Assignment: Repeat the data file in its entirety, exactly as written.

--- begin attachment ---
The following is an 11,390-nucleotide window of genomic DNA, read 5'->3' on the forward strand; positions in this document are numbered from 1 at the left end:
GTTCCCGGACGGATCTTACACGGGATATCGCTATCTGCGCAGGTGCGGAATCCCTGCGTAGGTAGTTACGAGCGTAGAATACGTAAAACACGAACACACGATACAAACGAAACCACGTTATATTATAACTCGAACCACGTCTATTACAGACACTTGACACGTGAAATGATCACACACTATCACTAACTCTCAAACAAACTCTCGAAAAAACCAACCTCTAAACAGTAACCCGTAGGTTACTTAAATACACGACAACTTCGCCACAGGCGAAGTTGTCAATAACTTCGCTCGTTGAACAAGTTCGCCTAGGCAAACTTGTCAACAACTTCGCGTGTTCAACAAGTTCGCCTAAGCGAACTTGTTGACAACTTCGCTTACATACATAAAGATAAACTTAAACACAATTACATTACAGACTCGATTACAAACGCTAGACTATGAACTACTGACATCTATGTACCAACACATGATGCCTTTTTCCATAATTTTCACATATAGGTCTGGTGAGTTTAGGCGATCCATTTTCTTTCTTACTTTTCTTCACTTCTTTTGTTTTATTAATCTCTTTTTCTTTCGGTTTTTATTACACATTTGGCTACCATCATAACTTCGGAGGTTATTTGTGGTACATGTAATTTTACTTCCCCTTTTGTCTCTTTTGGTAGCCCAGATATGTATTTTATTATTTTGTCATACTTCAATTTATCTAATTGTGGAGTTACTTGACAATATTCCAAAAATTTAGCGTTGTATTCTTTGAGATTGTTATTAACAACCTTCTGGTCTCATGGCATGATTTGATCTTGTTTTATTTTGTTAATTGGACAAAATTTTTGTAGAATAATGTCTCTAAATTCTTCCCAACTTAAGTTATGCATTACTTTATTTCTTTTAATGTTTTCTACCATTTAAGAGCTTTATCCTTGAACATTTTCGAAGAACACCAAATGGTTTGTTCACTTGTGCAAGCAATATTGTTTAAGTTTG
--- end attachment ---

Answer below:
The following is an 11,390-nucleotide window of genomic DNA, read 5'->3' on the forward strand; positions in this document are numbered from 1 at the left end:
GTTCCCGGACGGATCTTACACGGGATATCGCTATCTGCGCAGGTGCGGAATCCCTGCGTAGGTAGTTACGAGCGTAGAATACGTAAAACACGAACACACGATACAAACGAAACCACGTTATATTATAACTCGAACCACGTCTATTACAGACACTTGACACGTGAAATGATCACACACTATCACTAACTCTCAAACAAACTCTCGAAAAAACCAACCTCTAAACAGTAACCCGTAGGTTACTTAAATACACGACAACTTCGCCACAGGCGAAGTTGTCAATAACTTCGCTCGTTGAACAAGTTCGCCTAGGCAAACTTGTCAACAACTTCGCGTGTTCAACAAGTTCGCCTAAGCGAACTTGTTGACAACTTCGCTTACATACATAAAGATAAACTTAAACACAATTACATTACAGACTCGATTACAAACGCTAGACTATGAACTACTGACATCTATGTACCAACACATGATGCCTTTTTCCATAATTTTCACATATAGGTCTGGTGAGTTTAGGCGATCCATTTTCTTTCTTACTTTTCTTCACTTCTTTTGTTTTATTAATCTCTTTTTCTTTCGGTTTTTATTACACATTTGGCTACCATCATAACTTCGGAGGTTATTTGTGGTACATGTAATTTTACTTCCCCTTTTGTCTCTTTTGGTAGCCCAGATATGTATTTTATTATTTTGTCATACTTCAATTTATCTAATTGTGGAGTTACTTGACAATATTCCAAAAATTTAGCGTTGTATTCTTTGAGATTGTTATTAACAACCTTCTGGTCTCATGGCATGATTTGATCTTGTTTTATTTTGTTAATTGGACAAAATTTTTGTAGAATAATGTCTCTAAATTCTTCCCAACTTAAGTTATGCATTACTTTATTTCTTTTAATGTTTTCTACCATTTAAGAGCTTTATCCTTGAACATTTTCGAAGAACACCAAATGGTTTGTTCACTTGTGCAAGCAATATTGTTTAAGTTTG